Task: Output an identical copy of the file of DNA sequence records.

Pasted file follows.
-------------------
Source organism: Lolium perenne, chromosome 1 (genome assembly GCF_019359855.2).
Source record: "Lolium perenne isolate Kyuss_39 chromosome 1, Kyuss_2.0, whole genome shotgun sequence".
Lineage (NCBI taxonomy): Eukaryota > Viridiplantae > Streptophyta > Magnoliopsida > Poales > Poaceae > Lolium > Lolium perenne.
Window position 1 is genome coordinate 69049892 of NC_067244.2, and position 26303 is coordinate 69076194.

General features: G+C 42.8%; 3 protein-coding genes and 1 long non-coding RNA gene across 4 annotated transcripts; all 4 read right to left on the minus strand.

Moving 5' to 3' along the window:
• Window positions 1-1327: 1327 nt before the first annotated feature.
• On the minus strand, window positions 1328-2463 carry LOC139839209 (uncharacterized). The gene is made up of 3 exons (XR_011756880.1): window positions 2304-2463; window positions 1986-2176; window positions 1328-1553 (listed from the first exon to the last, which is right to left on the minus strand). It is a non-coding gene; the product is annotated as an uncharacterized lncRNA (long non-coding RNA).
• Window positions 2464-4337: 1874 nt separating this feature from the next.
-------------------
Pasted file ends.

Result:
Source organism: Lolium perenne, chromosome 1 (genome assembly GCF_019359855.2).
Source record: "Lolium perenne isolate Kyuss_39 chromosome 1, Kyuss_2.0, whole genome shotgun sequence".
Lineage (NCBI taxonomy): Eukaryota > Viridiplantae > Streptophyta > Magnoliopsida > Poales > Poaceae > Lolium > Lolium perenne.
Window position 1 is genome coordinate 69049892 of NC_067244.2, and position 26303 is coordinate 69076194.

General features: G+C 42.8%; 3 protein-coding genes and 1 long non-coding RNA gene across 4 annotated transcripts; all 4 read right to left on the minus strand.

Moving 5' to 3' along the window:
• Window positions 1-1327: 1327 nt before the first annotated feature.
• On the minus strand, window positions 1328-2463 carry LOC139839209 (uncharacterized). The gene is made up of 3 exons (XR_011756880.1): window positions 2304-2463; window positions 1986-2176; window positions 1328-1553 (listed from the first exon to the last, which is right to left on the minus strand). It is a non-coding gene; the product is annotated as an uncharacterized lncRNA (long non-coding RNA).
• Window positions 2464-4337: 1874 nt separating this feature from the next.